Fortunately, it has ever been a part of human nature to forgive the eccentricities of the wealthy, and between my noble manners and the gold we had recovered from the sea bed, we were able both to assuage any suspicions and to repair our appearances to become more acceptable to those we met.
Once established in society, I sought out my parents. So many years had passed, I almost did not recognise them. They had grieved my death after the ship on which I had served reported back my loss at sea, and it seemed an unnecessary cruelty to attempt to reintroduce myself to them. I was so much younger in appearance than the person they remembered, it would have been all but impossible to convince them of who I was. I left them to their lives and returned to mine.
Amatheia similarly sought out his family, though all he had to show from his search was a genealogy. He had been married with children, and after his disappearance and presumed death, his widow had grieved then remarried, living a long and happy enough life and surviving to see three grandchildren born. Amatheia’s family had expanded through many more generations and was a veritable dynasty, but he felt little affinity for any of them, and was happy enough to leave them to their own devices.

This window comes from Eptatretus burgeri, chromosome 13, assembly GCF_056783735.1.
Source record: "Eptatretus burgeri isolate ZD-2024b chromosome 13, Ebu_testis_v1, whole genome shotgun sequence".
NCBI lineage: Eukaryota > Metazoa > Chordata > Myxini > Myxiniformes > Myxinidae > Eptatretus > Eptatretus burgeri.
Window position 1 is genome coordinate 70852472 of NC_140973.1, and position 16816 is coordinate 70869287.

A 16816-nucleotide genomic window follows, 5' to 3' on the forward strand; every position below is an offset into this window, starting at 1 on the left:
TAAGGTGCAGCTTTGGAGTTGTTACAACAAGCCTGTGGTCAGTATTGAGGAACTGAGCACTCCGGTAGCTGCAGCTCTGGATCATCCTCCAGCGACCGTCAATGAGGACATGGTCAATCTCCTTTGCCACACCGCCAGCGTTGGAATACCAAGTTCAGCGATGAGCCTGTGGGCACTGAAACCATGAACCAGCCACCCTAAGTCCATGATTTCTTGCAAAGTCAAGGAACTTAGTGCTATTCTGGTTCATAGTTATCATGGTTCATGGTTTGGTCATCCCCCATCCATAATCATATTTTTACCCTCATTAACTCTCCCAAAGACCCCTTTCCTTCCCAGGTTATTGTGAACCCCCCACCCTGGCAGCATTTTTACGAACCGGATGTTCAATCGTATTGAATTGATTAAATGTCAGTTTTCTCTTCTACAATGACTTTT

We bought ourselves properties near the sea in nearly every country on the globe with a coastline, and altered them to our needs, each with an underground channel leading from a secret chamber within the house out to the open sea. We bought ourselves a fleet of ships and grew our wealth through honest trade.
Ever on the outlook for those in need, we found them often enough. Buying them from poorer parents, and promising richer ones that we would turn their sons into men if only we might employ them as crew or officers on our ships.
Once at sea, we would take them to the edge of their endurance before swimming alongside and calling to them with our song.